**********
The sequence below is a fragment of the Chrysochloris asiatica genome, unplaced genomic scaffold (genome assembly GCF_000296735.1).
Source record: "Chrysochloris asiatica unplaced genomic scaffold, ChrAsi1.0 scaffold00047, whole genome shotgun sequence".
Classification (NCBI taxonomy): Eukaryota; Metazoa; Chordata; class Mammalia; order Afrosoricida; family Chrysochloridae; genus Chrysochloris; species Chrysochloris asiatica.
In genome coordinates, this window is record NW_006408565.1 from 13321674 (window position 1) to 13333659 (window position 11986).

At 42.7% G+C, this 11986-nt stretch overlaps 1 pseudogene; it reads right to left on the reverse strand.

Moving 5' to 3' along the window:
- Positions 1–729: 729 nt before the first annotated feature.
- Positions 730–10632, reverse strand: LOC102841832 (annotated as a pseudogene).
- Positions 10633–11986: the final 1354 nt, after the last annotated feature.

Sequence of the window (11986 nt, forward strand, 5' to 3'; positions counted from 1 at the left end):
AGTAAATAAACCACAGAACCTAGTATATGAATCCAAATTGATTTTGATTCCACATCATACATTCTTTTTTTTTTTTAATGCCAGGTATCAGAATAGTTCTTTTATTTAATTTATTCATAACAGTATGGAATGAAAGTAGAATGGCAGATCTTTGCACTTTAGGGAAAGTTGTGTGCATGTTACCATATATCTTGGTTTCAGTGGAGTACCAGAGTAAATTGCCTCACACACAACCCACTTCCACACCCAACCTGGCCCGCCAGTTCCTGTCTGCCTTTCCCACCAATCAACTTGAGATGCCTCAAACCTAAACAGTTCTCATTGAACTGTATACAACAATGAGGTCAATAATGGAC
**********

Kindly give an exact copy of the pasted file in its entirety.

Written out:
The sequence below is a fragment of the Chrysochloris asiatica genome, unplaced genomic scaffold (genome assembly GCF_000296735.1).
Source record: "Chrysochloris asiatica unplaced genomic scaffold, ChrAsi1.0 scaffold00047, whole genome shotgun sequence".
Classification (NCBI taxonomy): Eukaryota; Metazoa; Chordata; class Mammalia; order Afrosoricida; family Chrysochloridae; genus Chrysochloris; species Chrysochloris asiatica.
In genome coordinates, this window is record NW_006408565.1 from 13321674 (window position 1) to 13333659 (window position 11986).

At 42.7% G+C, this 11986-nt stretch overlaps 1 pseudogene; it reads right to left on the reverse strand.

Moving 5' to 3' along the window:
- Positions 1–729: 729 nt before the first annotated feature.
- Positions 730–10632, reverse strand: LOC102841832 (annotated as a pseudogene).
- Positions 10633–11986: the final 1354 nt, after the last annotated feature.

Sequence of the window (11986 nt, forward strand, 5' to 3'; positions counted from 1 at the left end):
AGTAAATAAACCACAGAACCTAGTATATGAATCCAAATTGATTTTGATTCCACATCATACATTCTTTTTTTTTTTTAATGCCAGGTATCAGAATAGTTCTTTTATTTAATTTATTCATAACAGTATGGAATGAAAGTAGAATGGCAGATCTTTGCACTTTAGGGAAAGTTGTGTGCATGTTACCATATATCTTGGTTTCAGTGGAGTACCAGAGTAAATTGCCTCACACACAACCCACTTCCACACCCAACCTGGCCCGCCAGTTCCTGTCTGCCTTTCCCACCAATCAACTTGAGATGCCTCAAACCTAAACAGTTCTCATTGAACTGTATACAACAATGAGGTCAATAATGGAC